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To start the consumer as a background process, in most cases, you have to run the following command:

./bin/console oro:message-queue:consume

A special case of the consumer is the oro:message-queue:transport:consume command that allows to explicitly set a queue to consume from and a message processor service. For example:

bin/console --env=prod --no-debug oro:message-queue:transport:consume oro.default_queue oro_message_queue.client.delegate_message_processor


Add -vvv to find out what is going while you are consuming messages. There is a lot of valuable debug info there.


Both commands have the following additional options:

--message-limit=MESSAGE-LIMIT - Consume messages and exit. --time-limit=TIME-LIMIT - Consume messages during the given time. --memory-limit=MEMORY-LIMIT - Consume messages until the process reaches the given memory limit in MB.

The --memory-limit option is highly recommended for the normal consumer usage, especially in the production mode. If the option is set, the consumer checks the used memory amount after processing each message and terminates if the memory is exceeded.

For example, if the following command is run:

./bin/console oro:message-queue:consume --memory-limit=700

this means that:

  • The consumer is processing a message.

  • The consumer is checking the used memory amount.

  • If it exceeds the option value (i.e. 705 MB, 780MB, or 1300 MB) the consumer is terminated (and Supervisord re-runs it)

  • If not, the consumer continues to process the message.

We recommend to always set this option to the value 2-3 times lower than PHP memory limit. It will help to avoid PHP memory limit error during message processing.

We recommend to set the --time-limit option (e.g. --time-limit='now+600 seconds) to 5-10 minutes if you use the DBAL transport to avoid database connection issues.


Consumers can normally interrupt the message procession by many reasons:

  • Out of memory (if the option is set)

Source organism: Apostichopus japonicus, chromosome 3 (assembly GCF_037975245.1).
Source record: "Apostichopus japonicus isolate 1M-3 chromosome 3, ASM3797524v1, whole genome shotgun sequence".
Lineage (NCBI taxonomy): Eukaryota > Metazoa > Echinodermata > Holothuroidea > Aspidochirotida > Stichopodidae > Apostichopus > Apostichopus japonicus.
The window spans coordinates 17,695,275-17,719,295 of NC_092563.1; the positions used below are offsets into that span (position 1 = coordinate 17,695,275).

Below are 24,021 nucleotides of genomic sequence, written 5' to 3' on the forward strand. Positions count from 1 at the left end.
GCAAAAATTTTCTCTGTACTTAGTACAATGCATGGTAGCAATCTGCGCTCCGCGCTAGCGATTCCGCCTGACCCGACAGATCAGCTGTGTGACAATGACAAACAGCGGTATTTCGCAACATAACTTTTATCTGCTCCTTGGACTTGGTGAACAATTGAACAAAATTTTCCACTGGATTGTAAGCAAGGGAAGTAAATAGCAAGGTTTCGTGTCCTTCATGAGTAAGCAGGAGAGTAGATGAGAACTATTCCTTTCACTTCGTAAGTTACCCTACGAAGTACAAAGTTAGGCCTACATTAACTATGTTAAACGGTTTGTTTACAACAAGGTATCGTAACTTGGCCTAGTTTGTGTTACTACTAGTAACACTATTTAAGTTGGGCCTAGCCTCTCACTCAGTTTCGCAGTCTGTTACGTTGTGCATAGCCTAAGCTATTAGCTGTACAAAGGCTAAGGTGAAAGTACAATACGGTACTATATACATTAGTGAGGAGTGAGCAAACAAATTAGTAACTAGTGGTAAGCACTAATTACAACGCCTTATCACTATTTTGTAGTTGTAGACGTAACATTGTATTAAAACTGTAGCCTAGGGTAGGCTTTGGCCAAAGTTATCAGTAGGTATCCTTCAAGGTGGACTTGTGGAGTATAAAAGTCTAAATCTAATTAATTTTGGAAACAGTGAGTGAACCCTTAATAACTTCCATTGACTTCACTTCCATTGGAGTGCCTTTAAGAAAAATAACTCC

• Timeout (if the option is set)

  • Messages limit exceeded (if the option is set)

  • Forcefully by an event:

  • If a cache was cleared

  • If a schema was updated

  • If a maintenance mode was turned off

The normal interruption occurs only after a message was processed. If an event was fired during a message processing a consumer completes the message processing and interrupts after the processing is done.

Also a consumer interrupts if an exception was thrown during a message processing.


Users may be informed about the state of consumers in the system (whether there is at least one alive). To guarantee that, the following process is used:

  • On start and after every configured time period, each consumer calls the tick method of the ConsumerHeartbeat service that informs the system that the consumer is alive.

  • The cron command oro:cron:message-queue:consumer_heartbeat_check is periodically executed to check consumers’ state. If it does not find any consumers alive, the oro/message_queue_state socket message is sent. This message notifies all logged-in users that the system may work incorrectly. Users of the back-office get a flash message notification with information that consumers are not available.

  • The same check is also performed when a user logs in. This is done to notify users about the problem as soon as possible.

The notification period can be changed in the application configuration file using the consumer_heartbeat_update_period option:

        heartbeat_update_period: 20  #the update period was set to 20 minutes

The default value of the heartbeat_update_period option is 15 minutes.

To disable the Consumer Heartbeat notifications, set the heartbeat_update_period option to 0.

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